August: Osage County (2014)

August: Osage County (2014)

I’m pretty partial to the month of August; it’s sunny, the days are long and I just generally feel that all is well with the world. Way better than the gloomy dark depths of winter where the only comfort you get outside is from an idling bus that’s parked beside you on the pavement. Good times. Woeful times. But then again, the winter is a good time to get inside to your local cinema or theatre and take in a film or play. In fact, these events are way more fun in winter… and not just for the warmth. So, this brings us to a play that’s now become a film! See… see what we did there? All a cunning link! Welcome to August: Osage County.

August: Osage County (2014)

August: Osage County tells the take of the somewhat dysfunctional Weston family as they deal with the death of their patriarch. At the core, we have Violet (Meryl Streep) a wife and mother that’s simultaneously dealing with advanced mouth cancer, a pill addiction and the death of her husband. Violet’s an astute woman, but also one that’s prone to outbursts and putting the cat amongst the proverbial pigeons. These pigeons? That’d be Violet’s daughters Barbara (Julia Roberts), Ivy (Julianne Nicholson) and Karen (Juliette Lewis) and sister Mattie Fae (Margo Martindale), plus their associated spouses that include Ewan McGregor, Benedict Cumberbach and Chris Cooper amongst their ranks. As you might have assumed, this is a very character driven movie: one that tells the tale of life, death and all the arguments that fall in between.

August: Osage County (2014)

As I alluded to in the introduction, August: Osage County once begun its life in theatreland, which is highly evident throughout the run time of the film. Some of the sets are nigh-on replicas of what you would envisage to be seen up on stage. All of this lends itself perfectly to letting the characters and acting truly shine, as this is where the strengths of the film truly lie. I mean, look at that cast! With Meryl Streep you know what you’re going to get – a solid performance. But her portrayal of Violet is captivating; she veers wildly from caring and understanding mother to outrageous, totally non-PC hellraiser. Obviously, embodying someone that’s addicted to medication and suffering from terminal cancer calls for someone with some good acting chops, and obviously, Streep is more than capable of this!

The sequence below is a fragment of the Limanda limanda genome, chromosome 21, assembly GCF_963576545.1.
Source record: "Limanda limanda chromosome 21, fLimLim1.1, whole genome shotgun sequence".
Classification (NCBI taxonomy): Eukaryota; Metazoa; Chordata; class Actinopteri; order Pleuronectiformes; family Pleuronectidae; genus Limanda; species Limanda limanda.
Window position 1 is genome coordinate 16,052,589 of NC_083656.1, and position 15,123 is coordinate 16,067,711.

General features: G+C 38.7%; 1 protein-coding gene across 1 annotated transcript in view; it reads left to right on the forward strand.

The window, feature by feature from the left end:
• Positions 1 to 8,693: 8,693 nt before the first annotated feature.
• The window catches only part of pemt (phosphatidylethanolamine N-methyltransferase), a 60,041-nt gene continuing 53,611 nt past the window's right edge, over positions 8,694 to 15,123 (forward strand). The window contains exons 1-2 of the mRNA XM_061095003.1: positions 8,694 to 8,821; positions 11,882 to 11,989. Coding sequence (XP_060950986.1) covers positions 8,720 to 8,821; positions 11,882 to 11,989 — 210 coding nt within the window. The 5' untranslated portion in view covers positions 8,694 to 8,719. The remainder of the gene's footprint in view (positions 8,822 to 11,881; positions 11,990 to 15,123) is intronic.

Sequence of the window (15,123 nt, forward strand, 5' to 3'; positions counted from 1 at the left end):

Saying that, her supporting cast is nothing to be sniffed at, particularly Julia Roberts. Now, I’ve never come to associate Roberts with spell-binding roles. This is probably my fault, as I never actively sought her out in films. Hell, she’s no Bradley Cooper (no, this isn’t me proclaiming Cooper to be the King of Acting 2014… just that The Phage has a soft spot for the guy, and we actively seek him out in EVERY role… even Long Hot American Summer (which sucked)). But here she truly shines. This doesn’t come across as “acting” but “living”. I was totally sold on her role and couldn’t help but emote with her as the film progressed.

August: Osage County (2014)

This brings me to the plotting of August: Osage County. At first, I won’t lie, I was a little confused about where the film was going to head. The first third, whilst enjoyable, wasn’t wholly engrossing. Thankfully, this was just a “scene setting” exercise. By the midway point I was sold and was captivated by proceedings. There are plot twists and then twists on the twists. I like this. No, I love this. As long time readers will know: I’m not a fan of linear film telling. I like to second guess and then second guess my second guesses. I’m not sure if that means I’m fourth, sixth, or eighth guessing myself. Regardless, the plot was excellent. This is coupled with some truly heart-warmingly funny moments peppered throughout. This isn’t a comedy film per-se, but the elements of humour are scattered throughout and work beautifully.